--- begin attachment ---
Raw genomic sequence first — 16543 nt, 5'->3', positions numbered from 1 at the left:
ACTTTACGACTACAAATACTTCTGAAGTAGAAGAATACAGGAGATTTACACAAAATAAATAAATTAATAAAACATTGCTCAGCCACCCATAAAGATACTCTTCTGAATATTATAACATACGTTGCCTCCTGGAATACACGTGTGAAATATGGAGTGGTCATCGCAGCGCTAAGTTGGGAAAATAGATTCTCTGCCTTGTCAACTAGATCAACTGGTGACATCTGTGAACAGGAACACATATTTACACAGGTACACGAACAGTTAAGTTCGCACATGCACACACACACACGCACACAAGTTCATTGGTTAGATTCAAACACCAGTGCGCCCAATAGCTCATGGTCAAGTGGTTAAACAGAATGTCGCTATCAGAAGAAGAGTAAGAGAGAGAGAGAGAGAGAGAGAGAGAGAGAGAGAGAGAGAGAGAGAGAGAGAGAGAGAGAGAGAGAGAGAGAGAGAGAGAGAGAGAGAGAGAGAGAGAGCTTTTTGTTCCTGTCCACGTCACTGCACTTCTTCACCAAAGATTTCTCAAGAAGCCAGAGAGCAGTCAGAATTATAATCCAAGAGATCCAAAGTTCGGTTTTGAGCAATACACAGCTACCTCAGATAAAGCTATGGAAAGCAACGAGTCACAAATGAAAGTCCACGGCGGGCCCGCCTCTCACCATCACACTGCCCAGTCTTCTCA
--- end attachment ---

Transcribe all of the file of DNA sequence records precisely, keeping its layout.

Raw genomic sequence first — 16543 nt, 5'->3', positions numbered from 1 at the left:
ACTTTACGACTACAAATACTTCTGAAGTAGAAGAATACAGGAGATTTACACAAAATAAATAAATTAATAAAACATTGCTCAGCCACCCATAAAGATACTCTTCTGAATATTATAACATACGTTGCCTCCTGGAATACACGTGTGAAATATGGAGTGGTCATCGCAGCGCTAAGTTGGGAAAATAGATTCTCTGCCTTGTCAACTAGATCAACTGGTGACATCTGTGAACAGGAACACATATTTACACAGGTACACGAACAGTTAAGTTCGCACATGCACACACACACACGCACACAAGTTCATTGGTTAGATTCAAACACCAGTGCGCCCAATAGCTCATGGTCAAGTGGTTAAACAGAATGTCGCTATCAGAAGAAGAGTAAGAGAGAGAGAGAGAGAGAGAGAGAGAGAGAGAGAGAGAGAGAGAGAGAGAGAGAGAGAGAGAGAGAGAGAGAGAGAGAGAGAGAGAGAGAGAGAGAGAGCTTTTTGTTCCTGTCCACGTCACTGCACTTCTTCACCAAAGATTTCTCAAGAAGCCAGAGAGCAGTCAGAATTATAATCCAAGAGATCCAAAGTTCGGTTTTGAGCAATACACAGCTACCTCAGATAAAGCTATGGAAAGCAACGAGTCACAAATGAAAGTCCACGGCGGGCCCGCCTCTCACCATCACACTGCCCAGTCTTCTCA